Grand County launches own study to check sage-grouse habitat
September 19, 2013
A native ground-dwelling bird is causing a heap of complications in northwest Colorado.
The greater sage-grouse calls 11 Western states home, including portions of Colorado and Grand County. But the bird’s habitat has come under threat with increasing development, territory fragmentation and oil and gas exploration.
To avoid listing the bird as an endangered species, the U.S. Bureau of Land Management, which manages 52 percent of the greater sage-grouse national lands, has partnered with the U.S. Forest Service, Colorado Parks and Wildlife and other agencies on environmental impact statements recommending ways to protect the birds. But Grand County commissioners have taken issues with the study’s delineation of habitat in the area.
“When the draft came out, there were what we call the ‘red blobs,’ which included the entire part of west Grand County,” said county manager Lurline Underbrink Curran.
“When the (environmental impact study) draft came out, there were what we call the ‘red blobs,’ which included the entire part of west Grand County.”
Grand County Manager Lurline Underbink Curran
The “red blobs” are areas Colorado Parks and Wildlife determined to be preliminary priority habitat for the bird, which the study distinguished on maps using the color red. In Grand County, the preliminary priority habitat stretches west from Hot Sulphur Springs to Kremmling, then runs north along Highway 40 and south along Highway 9.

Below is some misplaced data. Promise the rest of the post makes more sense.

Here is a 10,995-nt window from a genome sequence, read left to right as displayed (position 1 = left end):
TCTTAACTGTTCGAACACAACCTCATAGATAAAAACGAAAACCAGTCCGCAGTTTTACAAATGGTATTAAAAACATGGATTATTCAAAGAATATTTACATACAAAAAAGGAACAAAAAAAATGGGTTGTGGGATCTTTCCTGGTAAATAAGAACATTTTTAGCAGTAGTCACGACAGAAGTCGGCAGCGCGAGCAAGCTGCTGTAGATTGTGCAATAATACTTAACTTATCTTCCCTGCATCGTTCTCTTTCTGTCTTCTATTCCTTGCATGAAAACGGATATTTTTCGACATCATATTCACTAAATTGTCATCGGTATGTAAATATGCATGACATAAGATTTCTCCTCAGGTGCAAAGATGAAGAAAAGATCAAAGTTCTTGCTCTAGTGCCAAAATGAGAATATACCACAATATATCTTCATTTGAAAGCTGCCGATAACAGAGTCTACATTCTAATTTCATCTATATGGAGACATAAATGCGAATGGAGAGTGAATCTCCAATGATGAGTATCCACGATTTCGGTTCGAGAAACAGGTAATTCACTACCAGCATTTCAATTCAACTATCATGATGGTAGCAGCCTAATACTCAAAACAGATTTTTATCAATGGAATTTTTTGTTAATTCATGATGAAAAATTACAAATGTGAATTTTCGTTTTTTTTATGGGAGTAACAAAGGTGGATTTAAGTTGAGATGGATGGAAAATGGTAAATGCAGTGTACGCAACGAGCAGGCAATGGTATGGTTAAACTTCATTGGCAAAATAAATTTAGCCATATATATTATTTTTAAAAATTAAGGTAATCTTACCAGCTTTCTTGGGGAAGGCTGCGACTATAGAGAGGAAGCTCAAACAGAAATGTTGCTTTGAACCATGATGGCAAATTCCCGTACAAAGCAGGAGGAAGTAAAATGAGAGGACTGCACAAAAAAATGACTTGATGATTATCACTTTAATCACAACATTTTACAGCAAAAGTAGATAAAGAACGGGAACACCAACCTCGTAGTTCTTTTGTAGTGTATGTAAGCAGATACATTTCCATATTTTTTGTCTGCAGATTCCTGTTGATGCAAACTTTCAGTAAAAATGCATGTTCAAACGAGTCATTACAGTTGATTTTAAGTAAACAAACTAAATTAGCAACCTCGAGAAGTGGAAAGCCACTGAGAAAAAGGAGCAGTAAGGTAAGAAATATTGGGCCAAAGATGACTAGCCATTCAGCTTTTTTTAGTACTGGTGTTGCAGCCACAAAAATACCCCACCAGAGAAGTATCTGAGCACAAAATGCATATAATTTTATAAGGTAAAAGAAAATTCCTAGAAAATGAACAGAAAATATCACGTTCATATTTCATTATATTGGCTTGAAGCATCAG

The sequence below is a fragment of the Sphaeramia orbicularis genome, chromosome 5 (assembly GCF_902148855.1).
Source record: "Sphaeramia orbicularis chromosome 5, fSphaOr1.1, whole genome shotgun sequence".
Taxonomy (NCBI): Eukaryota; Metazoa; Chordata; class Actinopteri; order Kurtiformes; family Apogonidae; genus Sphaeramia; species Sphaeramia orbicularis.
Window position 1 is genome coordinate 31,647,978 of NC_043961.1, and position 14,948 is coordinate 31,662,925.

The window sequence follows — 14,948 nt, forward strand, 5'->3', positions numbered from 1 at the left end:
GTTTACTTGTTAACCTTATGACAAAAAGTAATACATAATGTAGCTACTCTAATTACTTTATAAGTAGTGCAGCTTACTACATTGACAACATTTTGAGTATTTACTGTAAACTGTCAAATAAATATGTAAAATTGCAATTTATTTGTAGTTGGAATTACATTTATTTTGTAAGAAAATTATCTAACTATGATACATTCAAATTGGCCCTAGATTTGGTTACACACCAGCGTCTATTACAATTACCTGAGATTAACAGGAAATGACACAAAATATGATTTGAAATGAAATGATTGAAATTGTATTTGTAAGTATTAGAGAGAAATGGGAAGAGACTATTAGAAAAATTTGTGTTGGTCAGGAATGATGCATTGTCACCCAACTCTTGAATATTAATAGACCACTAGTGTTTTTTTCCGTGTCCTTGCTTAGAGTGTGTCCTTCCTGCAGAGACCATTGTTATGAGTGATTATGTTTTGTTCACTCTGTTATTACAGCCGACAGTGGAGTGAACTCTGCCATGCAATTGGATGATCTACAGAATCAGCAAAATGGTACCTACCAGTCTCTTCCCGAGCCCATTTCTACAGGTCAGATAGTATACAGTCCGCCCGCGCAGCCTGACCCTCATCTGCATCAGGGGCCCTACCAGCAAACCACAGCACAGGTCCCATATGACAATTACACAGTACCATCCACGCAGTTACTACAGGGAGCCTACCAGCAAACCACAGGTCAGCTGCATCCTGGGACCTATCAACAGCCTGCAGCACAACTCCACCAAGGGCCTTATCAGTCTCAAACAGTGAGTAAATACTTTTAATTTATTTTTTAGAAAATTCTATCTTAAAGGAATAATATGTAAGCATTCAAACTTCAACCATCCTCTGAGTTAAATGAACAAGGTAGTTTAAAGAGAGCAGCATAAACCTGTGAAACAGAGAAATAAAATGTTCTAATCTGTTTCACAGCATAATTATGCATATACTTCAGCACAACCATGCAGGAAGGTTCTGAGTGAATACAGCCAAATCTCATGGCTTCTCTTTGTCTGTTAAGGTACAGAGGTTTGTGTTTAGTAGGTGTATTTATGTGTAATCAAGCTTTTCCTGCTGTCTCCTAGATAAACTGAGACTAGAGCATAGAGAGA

“The town of Kremmling was included … areas you know can’t be prime sage-grouse habitat because people live there,” Underbrink Curran said. “So we wanted those things more defined.”
But according to Michelle Cowardin, a wildlife biologist with Colorado Parks and Wildlife, Kremmling has always been excluded from delineation of the bird’s occupied range.
“We’ve always clipped out the town of Kremmling,” she said. “Even over the past few years, the town has grown, and we’ve modified the area to clip out those sections of town.”
As the local wildlife authority, BLM charged Colorado Parks and Wildlife with mapping sage-grouse data, which it analyzed in the environmental impact study. The BLM and U.S. Forest service only manage public lands. Even if the study finds impacts elsewhere, the study can’t make decisions that apply to private lands.
Still, local ranchers have questioned why private lands were included in habitat mapping in the first place if they aren’t supposed to be included in regulations.
“Obviously, the grouse don’t know whether land is public or private,” said Erin Jones, a sage-grouse expert with the BLM Northwest District. “The BLM has no authority to regulate private land, nor do we have any desire to do so.”
Jones said much of the confusion may be coming from disturbance caps, which apply to both public and private lands.
Depending on which recommendation from environmental impact statement the BLM selects — or which combination of recommendations — public lands will be required to compensate for a certain percentage of habitat disturbance on private lands.
“In other words, the bird can only endure so much disturbance,” said Chris Joyner, public affairs specialist with the Northwest District Colorado BLM. “If disturbance is done on private land, then (the sage-grouse) is going to depend more on habitat on public land.”